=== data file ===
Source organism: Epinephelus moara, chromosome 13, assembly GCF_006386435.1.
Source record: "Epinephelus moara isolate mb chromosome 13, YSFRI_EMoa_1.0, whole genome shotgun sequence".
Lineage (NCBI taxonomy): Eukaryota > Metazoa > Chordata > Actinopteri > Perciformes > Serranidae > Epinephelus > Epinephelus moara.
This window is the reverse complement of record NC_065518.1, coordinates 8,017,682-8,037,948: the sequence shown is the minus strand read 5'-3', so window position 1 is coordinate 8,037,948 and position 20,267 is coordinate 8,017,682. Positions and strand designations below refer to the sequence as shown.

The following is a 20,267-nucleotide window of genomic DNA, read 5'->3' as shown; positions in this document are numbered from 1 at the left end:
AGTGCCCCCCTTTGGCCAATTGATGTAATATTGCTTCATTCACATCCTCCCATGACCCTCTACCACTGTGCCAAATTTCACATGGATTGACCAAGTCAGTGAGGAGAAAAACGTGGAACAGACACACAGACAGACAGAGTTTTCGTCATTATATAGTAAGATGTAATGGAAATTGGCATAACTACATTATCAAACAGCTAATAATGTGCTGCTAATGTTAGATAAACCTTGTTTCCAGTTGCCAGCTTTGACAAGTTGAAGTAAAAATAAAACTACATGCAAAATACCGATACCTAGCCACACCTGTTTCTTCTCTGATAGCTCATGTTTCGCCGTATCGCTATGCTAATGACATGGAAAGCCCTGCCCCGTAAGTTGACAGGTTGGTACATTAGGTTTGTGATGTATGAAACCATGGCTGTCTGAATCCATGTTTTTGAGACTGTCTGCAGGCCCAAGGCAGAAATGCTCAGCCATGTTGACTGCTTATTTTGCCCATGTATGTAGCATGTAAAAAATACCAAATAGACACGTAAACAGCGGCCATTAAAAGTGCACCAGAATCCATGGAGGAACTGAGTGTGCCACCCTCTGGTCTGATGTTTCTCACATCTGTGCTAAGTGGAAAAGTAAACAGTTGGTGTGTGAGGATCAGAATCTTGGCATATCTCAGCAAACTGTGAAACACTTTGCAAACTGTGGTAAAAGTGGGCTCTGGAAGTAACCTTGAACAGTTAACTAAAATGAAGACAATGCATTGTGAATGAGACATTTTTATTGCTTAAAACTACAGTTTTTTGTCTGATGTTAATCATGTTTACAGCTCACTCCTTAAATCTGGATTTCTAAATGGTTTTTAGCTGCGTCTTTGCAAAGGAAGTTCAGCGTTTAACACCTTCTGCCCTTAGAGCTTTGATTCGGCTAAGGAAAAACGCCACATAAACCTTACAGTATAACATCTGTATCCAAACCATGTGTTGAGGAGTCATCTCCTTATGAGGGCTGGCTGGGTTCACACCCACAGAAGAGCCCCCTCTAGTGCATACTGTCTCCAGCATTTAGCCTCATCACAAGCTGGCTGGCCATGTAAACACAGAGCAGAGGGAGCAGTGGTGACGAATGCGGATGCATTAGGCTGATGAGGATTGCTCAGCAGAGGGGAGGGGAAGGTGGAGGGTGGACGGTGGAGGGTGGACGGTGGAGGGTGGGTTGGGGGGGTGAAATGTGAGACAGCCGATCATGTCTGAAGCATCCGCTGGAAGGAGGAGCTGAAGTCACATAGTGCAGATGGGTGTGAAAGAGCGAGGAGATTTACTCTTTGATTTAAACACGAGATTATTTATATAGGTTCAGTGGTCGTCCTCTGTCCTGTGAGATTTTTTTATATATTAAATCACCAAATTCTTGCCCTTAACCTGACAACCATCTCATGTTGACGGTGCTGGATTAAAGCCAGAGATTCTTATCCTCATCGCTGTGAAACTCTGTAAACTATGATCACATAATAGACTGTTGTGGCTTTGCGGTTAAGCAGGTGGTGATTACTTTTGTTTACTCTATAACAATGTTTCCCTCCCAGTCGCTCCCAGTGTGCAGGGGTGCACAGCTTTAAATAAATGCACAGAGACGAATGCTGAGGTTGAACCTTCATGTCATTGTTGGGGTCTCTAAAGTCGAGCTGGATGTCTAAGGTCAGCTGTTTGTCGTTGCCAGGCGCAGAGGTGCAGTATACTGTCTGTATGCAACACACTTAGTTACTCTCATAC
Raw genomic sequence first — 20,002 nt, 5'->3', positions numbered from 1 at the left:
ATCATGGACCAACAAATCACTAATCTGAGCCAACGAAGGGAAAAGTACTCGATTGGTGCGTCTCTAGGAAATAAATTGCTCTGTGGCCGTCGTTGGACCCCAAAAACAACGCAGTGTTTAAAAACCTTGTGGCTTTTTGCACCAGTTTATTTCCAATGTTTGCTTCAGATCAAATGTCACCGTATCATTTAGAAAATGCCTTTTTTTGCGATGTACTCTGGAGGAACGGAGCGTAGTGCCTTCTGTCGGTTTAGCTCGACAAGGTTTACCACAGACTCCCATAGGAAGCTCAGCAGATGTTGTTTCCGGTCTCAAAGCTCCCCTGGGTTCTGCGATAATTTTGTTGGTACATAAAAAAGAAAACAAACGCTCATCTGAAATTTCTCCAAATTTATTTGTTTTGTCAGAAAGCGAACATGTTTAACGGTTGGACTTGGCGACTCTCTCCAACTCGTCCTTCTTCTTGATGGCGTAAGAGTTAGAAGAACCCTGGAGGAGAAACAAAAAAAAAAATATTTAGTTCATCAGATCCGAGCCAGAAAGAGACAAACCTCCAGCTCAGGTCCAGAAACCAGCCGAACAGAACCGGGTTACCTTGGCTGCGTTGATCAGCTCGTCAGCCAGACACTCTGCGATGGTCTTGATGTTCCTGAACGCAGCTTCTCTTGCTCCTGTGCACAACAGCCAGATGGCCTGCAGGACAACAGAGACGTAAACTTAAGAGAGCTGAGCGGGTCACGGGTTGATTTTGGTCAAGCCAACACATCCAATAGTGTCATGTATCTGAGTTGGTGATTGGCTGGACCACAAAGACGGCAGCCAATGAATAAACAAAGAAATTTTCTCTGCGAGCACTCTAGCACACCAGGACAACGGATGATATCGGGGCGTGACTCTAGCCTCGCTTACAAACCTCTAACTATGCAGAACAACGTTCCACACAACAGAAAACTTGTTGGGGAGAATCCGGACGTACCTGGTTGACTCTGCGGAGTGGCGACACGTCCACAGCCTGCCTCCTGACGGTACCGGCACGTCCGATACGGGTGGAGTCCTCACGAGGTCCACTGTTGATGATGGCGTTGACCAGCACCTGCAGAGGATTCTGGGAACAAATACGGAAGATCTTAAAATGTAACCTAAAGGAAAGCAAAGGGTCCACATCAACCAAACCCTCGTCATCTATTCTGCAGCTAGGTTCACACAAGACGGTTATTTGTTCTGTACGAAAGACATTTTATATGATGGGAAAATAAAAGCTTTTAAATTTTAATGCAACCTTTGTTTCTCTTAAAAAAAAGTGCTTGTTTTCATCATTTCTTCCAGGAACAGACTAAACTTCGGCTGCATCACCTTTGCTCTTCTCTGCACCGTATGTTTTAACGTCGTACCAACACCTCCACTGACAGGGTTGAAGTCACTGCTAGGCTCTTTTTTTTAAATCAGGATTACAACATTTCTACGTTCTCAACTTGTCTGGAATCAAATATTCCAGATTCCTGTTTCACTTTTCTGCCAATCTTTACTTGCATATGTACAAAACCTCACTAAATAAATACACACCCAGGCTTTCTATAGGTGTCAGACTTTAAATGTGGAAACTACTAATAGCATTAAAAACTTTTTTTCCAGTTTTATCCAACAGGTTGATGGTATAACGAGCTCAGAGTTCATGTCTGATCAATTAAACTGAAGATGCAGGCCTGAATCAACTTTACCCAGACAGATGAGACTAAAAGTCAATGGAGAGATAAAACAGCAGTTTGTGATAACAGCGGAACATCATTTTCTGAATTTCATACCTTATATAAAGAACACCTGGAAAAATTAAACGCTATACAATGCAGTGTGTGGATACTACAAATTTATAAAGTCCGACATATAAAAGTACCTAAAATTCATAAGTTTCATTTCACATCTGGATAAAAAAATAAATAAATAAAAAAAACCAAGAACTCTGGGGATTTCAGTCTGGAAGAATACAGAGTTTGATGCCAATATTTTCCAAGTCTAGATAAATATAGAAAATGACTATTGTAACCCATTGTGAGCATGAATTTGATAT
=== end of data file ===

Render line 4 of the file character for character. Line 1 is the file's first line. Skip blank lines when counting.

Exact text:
This window is the reverse complement of record NC_065518.1, coordinates 8,017,682-8,037,948: the sequence shown is the minus strand read 5'-3', so window position 1 is coordinate 8,037,948 and position 20,267 is coordinate 8,017,682. Positions and strand designations below refer to the sequence as shown.